The Polesworth Circle
In a period when a well educated gentleman or lady was expected to be adept in the arts and sciences, it might not be a surprise that Sir Henry Goodere took an interest in music and literature. However, the degree to which he pursued these interests is remarkable, gathering at Polesworth Hall some of the finest minds of the late 17th Century.
The Polesworth Circle, as it became known, was, in its day, quite possibly the greatest focus of cultural activity outside of London. Among those who visited the Hall were the architect, Inigo Jones, John Donne (who, for a long time wrote to Goodere on a weekly basis), and the dramatist, Ben Jonson (who collaborated with Inigo Jones on numerous court masques between 1605 and 1612).
Sir Henry's patronage was influential in the early lives of numerous musicians and writers. Perhaps the most famous "son" of the Polesworth Circle was the poet Michael Drayton. Born in the village of Hartshill (near Nuneaton), Drayton's father was a tenant farmer working on land owned by the Gooderes. At the age of ten, Michael came to Polesworth as a page at the Hall and was later educated at the school. Famous as a lyricist and "sonneteer" (and, ultimately, Poet Laureate), Drayton would frequently visit Polesworth in later life, staying at the Hall.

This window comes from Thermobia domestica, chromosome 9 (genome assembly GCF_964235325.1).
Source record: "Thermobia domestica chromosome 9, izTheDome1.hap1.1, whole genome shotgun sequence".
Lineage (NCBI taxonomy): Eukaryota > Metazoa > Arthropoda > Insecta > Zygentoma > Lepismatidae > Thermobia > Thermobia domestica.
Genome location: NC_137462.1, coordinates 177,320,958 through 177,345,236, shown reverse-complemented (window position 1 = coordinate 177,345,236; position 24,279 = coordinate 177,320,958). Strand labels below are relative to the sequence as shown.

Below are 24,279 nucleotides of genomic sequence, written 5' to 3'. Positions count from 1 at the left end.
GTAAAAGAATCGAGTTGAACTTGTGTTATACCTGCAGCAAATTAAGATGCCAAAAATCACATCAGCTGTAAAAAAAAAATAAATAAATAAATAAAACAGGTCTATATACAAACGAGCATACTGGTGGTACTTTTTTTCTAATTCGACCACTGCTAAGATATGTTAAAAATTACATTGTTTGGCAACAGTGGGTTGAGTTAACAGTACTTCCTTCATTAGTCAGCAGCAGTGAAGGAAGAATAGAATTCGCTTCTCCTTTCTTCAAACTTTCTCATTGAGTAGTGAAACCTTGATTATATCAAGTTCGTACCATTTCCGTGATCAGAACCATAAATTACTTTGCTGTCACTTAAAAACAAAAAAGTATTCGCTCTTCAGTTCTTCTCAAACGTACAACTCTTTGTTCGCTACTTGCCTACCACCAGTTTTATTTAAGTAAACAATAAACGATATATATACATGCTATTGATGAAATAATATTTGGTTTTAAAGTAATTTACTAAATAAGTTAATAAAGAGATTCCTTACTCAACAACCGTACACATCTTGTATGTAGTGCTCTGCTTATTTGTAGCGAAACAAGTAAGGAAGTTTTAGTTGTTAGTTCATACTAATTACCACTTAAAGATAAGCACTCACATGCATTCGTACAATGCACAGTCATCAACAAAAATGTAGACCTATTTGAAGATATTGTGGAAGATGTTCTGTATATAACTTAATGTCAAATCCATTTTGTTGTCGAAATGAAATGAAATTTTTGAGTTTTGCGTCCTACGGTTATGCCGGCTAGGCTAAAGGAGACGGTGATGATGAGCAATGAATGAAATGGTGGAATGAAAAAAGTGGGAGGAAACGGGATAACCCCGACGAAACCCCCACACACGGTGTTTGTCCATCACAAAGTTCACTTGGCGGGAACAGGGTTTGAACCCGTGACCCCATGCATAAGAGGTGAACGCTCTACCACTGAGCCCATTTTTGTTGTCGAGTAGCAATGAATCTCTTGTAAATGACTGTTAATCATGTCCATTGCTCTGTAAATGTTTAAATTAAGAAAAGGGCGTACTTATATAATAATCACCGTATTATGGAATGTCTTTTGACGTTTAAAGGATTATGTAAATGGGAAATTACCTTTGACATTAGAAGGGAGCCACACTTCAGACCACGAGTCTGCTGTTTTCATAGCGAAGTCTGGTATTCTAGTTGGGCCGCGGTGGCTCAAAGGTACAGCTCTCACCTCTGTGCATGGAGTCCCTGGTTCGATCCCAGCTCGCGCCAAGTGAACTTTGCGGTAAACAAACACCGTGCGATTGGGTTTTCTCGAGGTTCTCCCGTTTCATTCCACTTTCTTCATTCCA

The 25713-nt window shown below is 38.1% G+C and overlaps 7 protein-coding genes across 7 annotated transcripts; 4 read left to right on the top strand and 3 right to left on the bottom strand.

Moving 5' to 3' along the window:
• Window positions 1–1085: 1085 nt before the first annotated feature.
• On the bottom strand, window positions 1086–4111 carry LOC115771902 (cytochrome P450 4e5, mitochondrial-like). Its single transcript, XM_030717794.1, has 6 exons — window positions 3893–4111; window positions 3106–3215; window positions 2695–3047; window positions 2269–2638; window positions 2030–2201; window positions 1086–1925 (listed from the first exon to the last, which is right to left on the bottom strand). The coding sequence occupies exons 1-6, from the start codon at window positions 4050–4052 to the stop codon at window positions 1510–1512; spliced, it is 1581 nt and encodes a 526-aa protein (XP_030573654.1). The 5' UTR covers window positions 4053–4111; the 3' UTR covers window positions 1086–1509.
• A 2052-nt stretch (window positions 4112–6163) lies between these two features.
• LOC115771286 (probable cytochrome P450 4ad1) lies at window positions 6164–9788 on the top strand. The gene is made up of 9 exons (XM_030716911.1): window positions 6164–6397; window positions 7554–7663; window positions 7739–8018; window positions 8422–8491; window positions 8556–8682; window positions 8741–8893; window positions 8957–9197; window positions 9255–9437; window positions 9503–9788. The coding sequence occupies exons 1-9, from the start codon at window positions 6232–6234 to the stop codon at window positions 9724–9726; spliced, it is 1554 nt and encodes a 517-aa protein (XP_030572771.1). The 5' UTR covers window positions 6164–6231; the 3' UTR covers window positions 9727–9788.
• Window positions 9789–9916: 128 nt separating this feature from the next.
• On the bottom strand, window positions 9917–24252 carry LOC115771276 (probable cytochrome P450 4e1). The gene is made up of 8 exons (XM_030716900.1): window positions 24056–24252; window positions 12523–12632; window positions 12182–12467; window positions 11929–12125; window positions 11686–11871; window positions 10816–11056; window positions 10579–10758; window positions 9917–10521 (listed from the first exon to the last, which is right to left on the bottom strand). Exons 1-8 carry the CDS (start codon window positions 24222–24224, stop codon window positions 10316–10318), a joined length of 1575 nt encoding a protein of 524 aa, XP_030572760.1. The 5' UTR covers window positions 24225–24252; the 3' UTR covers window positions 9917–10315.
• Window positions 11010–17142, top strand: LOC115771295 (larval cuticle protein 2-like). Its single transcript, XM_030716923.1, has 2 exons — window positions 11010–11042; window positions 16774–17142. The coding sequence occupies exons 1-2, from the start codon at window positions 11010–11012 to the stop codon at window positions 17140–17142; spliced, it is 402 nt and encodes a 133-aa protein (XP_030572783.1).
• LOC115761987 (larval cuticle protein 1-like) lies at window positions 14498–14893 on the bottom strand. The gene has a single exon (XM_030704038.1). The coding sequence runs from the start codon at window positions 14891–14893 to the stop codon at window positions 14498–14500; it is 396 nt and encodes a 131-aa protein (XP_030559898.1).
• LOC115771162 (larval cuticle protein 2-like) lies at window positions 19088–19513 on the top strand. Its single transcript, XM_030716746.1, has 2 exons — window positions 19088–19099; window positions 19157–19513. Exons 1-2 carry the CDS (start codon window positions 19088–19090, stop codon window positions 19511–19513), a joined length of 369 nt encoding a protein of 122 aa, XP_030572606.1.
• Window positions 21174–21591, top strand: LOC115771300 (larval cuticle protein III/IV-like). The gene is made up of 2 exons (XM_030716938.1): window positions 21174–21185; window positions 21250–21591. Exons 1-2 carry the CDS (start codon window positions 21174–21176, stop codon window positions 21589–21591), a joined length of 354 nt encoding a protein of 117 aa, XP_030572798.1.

It has also been suggested that a similar relationship existed between Sir Henry and England's most famous literary figure, William Shakespeare. In his book, A Chapter in the Early Life of Shakespeare, the Cambridge Professor, Arthur Gray, presents an argument for the young William having spent eight or nine years from his tenth birthday being trained and educated at Polesworth Hall.
No documentary evidence for this has yet come to light. Donne, for instance, in his many letters to Sir Henry, makes no mention of Shakespeare. However, Donne makes no mention of Drayton, either, and there is no doubt over Drayton's education at Polesworth. However, Henry Goodere had extensive connections with Stratford-upon-Avon, and almost certainly knew William's father, John. A prominent merchant, the elder Shakespeare was High Bailiff and later Chief Alderman of the town.
A strong advocate of Professor Gray's ideas, the Vicar of Polesworth, Fr. Philip Wells, has summarised the theory in his essay, William Shakespeare - Educated at Polesworth?.